Your Email Can Wait — Your Heart Can’t

All that stress could be eating you alive

If you’re among those who thrive on constant challenges, deadlines and stress, you need to know what it’s doing to your heart.

Stress long been considered a risk factor in heart disease and stroke, but a new study may tell us exactly why. Researchers have found that heightened activity in the amygdala — a region of the brain involved in stress — may be the culprit, according to a study published in The Lancet.

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Animal studies had previously identified a link between stress and higher activity in the bone marrow and arteries, but the response in humans was largely unknown.

Other research has also shown that the amygdala is more active in people with post-traumatic stress disorder (PTSD), anxiety and depression, but before this study no research had identified the region of the brain that links stress to the risk of heart attack and stroke.

The study, partially funded by the National Heart, Lung, and Blood Institute, was conducted by scientists from Massachusetts General Hospital and Harvard Medical School, Cornell Medical College, Icahn School of Medicine at Mount Sinai and Tufts University.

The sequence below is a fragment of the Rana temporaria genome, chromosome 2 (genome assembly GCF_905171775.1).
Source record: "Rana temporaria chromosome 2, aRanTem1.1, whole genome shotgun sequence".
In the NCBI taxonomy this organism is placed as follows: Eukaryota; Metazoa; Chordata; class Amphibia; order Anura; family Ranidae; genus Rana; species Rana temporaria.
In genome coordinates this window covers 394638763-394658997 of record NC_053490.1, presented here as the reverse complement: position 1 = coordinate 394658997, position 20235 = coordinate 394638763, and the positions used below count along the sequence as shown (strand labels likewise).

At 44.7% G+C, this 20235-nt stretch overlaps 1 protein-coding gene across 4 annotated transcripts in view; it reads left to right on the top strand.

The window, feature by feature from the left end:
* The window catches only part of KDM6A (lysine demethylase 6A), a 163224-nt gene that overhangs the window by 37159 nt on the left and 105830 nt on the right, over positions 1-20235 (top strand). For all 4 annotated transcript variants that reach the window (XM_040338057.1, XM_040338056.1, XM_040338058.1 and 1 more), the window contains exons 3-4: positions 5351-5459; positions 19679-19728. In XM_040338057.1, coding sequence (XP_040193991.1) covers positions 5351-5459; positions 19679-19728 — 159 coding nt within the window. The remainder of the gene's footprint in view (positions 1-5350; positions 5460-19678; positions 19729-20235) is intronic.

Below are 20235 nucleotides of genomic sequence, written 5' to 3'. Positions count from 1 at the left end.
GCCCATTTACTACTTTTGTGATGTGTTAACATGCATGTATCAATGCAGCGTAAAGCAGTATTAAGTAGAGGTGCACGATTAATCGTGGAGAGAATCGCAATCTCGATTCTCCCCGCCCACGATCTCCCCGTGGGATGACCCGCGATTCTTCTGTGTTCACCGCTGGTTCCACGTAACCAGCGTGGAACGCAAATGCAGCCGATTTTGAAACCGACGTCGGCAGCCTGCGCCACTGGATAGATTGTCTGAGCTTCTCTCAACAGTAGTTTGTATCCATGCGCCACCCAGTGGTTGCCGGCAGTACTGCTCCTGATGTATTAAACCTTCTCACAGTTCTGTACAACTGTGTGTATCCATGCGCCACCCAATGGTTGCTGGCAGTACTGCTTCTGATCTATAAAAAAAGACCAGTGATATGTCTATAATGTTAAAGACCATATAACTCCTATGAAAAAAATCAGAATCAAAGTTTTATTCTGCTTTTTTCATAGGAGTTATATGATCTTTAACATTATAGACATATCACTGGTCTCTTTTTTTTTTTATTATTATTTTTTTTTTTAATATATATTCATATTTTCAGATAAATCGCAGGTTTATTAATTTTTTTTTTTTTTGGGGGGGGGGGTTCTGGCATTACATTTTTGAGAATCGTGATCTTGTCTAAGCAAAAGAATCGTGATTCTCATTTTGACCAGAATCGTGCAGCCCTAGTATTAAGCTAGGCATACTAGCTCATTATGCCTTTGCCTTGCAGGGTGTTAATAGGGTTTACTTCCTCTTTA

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Researchers gave 293 patients a combined PET/CT scan to record their brain, bone marrow and spleen activity and any inflammation in their arteries. Patients were then tracked for an average of 3.7 years to see if they developed cardiovascular disease.

Twenty-two patients had cardiovascular events during that time, including heart attack, angina, heart failure, stroke and peripheral arterial disease.

Those with higher amygdala activity had a greater risk of increased bone marrow activity, inflammation in the arteries, subsequent cardiovascular disease and developed problems sooner than those with lower activity.

The authors believe the amygdala signals to the bone marrow to produce extra white blood cells during times of high stress, which in turn act on the arteries — causing them to develop plaques and become inflamed, which can cause heart attack and stroke.

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“In the past decade, more and more individuals experience psychosocial stress on a daily basis,” Dr. Ilze Bot, at the Leiden Academic Centre for Drug Research, Leiden University, The Netherlands, wrote in an article linked to the study. “Heavy workloads, job insecurity, or living in poverty are circumstances that can result in chronically increased stress, which in turn can lead to chronic psychological disorders such as depression.”

While more research is needed to confirm the mechanism, she concludes: “These clinical data establish a connection between stress and cardiovascular disease, thus identifying chronic stress as a true risk factor for acute cardiovascular syndromes.”

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